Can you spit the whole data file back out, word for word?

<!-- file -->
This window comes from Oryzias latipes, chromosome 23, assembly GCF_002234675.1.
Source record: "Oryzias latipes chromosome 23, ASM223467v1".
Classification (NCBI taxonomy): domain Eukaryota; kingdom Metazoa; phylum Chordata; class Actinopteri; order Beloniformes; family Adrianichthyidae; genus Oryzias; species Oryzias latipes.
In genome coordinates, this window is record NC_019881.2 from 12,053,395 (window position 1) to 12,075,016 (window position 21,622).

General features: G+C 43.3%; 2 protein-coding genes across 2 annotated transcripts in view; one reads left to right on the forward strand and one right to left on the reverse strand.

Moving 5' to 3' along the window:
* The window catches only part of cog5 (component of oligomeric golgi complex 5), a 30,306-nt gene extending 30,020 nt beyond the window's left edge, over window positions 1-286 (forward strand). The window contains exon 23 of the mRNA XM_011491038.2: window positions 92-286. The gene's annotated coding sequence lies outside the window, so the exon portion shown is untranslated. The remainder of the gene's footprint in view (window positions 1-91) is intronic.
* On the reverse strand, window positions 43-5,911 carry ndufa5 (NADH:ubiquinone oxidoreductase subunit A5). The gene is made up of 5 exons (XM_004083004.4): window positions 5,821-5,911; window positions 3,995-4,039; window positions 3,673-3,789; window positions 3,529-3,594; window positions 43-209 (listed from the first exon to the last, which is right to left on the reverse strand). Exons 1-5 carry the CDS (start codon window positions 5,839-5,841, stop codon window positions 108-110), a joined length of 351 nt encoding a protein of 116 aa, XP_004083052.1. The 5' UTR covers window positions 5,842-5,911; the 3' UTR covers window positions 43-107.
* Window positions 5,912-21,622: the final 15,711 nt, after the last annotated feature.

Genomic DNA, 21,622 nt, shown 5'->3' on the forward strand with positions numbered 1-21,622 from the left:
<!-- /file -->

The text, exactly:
This window comes from Oryzias latipes, chromosome 23, assembly GCF_002234675.1.
Source record: "Oryzias latipes chromosome 23, ASM223467v1".
Classification (NCBI taxonomy): domain Eukaryota; kingdom Metazoa; phylum Chordata; class Actinopteri; order Beloniformes; family Adrianichthyidae; genus Oryzias; species Oryzias latipes.
In genome coordinates, this window is record NC_019881.2 from 12,053,395 (window position 1) to 12,075,016 (window position 21,622).

General features: G+C 43.3%; 2 protein-coding genes across 2 annotated transcripts in view; one reads left to right on the forward strand and one right to left on the reverse strand.

Moving 5' to 3' along the window:
* The window catches only part of cog5 (component of oligomeric golgi complex 5), a 30,306-nt gene extending 30,020 nt beyond the window's left edge, over window positions 1-286 (forward strand). The window contains exon 23 of the mRNA XM_011491038.2: window positions 92-286. The gene's annotated coding sequence lies outside the window, so the exon portion shown is untranslated. The remainder of the gene's footprint in view (window positions 1-91) is intronic.
* On the reverse strand, window positions 43-5,911 carry ndufa5 (NADH:ubiquinone oxidoreductase subunit A5). The gene is made up of 5 exons (XM_004083004.4): window positions 5,821-5,911; window positions 3,995-4,039; window positions 3,673-3,789; window positions 3,529-3,594; window positions 43-209 (listed from the first exon to the last, which is right to left on the reverse strand). Exons 1-5 carry the CDS (start codon window positions 5,839-5,841, stop codon window positions 108-110), a joined length of 351 nt encoding a protein of 116 aa, XP_004083052.1. The 5' UTR covers window positions 5,842-5,911; the 3' UTR covers window positions 43-107.
* Window positions 5,912-21,622: the final 15,711 nt, after the last annotated feature.

Genomic DNA, 21,622 nt, shown 5'->3' on the forward strand with positions numbered 1-21,622 from the left: